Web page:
Claims that millions of US online bank accounts were easy targets for cyber criminals have been dismissed by the company hosting the servers.
According to a report in the Observer newspaper, Isle of Man-based security expert Ralph Dressel claimed to have stumbled across a flaw that allowed him to access millions of bank accounts. Many other news services reported the story unchallenged.
However, an investigation by vnunet.com revealed that the information accessed by Dressel was nothing more than fictitious data used for staff training and demonstrations.
In a statement issued late today, Leslie Muma, president and chief executive of Fiserv, the company that hosted the US bank's servers, said the Observer's story was "incorrect and misleading".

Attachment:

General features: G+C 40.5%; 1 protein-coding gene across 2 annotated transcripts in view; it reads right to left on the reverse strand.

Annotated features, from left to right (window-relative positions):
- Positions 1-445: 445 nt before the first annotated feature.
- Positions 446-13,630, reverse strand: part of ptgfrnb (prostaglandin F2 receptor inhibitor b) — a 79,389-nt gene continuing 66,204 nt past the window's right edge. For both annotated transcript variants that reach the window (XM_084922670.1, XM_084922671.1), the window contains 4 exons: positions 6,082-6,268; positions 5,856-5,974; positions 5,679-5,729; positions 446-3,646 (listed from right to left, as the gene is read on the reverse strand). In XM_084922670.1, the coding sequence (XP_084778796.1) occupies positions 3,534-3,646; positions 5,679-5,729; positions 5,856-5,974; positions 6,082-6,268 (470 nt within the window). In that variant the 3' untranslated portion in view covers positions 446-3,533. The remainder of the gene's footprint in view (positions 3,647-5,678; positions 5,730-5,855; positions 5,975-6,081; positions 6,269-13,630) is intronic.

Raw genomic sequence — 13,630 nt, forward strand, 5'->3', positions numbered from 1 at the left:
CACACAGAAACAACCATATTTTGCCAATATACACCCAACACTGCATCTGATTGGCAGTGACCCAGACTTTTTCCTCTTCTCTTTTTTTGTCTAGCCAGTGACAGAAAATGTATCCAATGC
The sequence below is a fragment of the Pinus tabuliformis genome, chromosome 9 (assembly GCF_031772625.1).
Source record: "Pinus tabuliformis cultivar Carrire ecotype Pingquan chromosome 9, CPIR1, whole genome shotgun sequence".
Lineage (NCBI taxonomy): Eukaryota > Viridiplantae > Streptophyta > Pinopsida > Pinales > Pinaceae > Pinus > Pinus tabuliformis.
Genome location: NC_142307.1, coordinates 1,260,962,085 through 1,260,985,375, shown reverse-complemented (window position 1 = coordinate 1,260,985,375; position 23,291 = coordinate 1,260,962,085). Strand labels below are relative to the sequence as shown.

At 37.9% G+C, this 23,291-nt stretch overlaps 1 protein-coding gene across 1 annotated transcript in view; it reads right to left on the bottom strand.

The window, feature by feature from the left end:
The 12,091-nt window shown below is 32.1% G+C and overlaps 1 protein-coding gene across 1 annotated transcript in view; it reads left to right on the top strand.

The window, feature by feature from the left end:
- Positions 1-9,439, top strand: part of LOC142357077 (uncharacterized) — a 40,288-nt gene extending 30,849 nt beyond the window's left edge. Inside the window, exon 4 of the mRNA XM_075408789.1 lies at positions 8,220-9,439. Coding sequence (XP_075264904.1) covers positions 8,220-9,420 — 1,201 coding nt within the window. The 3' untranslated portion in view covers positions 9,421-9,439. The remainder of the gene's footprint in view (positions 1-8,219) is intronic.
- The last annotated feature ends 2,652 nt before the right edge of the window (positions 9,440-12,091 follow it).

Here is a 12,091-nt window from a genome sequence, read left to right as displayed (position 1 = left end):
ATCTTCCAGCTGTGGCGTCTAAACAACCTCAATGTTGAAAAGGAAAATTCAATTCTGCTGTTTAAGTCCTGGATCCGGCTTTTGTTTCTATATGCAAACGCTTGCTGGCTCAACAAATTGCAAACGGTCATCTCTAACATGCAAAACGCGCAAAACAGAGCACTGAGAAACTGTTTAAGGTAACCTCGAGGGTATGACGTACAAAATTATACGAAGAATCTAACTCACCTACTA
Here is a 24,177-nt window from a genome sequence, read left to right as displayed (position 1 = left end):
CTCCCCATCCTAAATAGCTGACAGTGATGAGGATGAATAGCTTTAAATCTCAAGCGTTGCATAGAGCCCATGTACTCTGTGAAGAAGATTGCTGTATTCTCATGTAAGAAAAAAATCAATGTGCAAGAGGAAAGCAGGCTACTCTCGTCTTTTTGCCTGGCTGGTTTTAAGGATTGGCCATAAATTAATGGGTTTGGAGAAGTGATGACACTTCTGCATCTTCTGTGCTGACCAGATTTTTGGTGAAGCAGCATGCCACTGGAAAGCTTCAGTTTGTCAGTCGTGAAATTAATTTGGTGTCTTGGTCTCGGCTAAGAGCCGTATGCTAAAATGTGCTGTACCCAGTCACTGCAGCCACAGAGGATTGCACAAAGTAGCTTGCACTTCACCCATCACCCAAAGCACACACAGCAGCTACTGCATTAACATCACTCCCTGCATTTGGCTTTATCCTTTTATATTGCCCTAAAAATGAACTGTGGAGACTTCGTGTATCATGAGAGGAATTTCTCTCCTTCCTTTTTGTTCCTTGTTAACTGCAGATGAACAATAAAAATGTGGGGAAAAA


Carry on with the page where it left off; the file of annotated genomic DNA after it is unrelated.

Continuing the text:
"A British internet banking customer quoted in the stories accessed only demonstration accounts at sites maintained for clients of a Fiserv servicing unit. The demonstration accounts contain only fictitious data used for training and sales purposes."
"We maintain the strictest security on all of our systems whether for internet banking or core account processing. At no time were any of our systems in danger of being compromised," said Muma.
Dressel said he was free to carry out a wide range of financial transactions including transferring funds and changing PINs. Fiserv manages web services for a number of banks including Abbey National in the UK.
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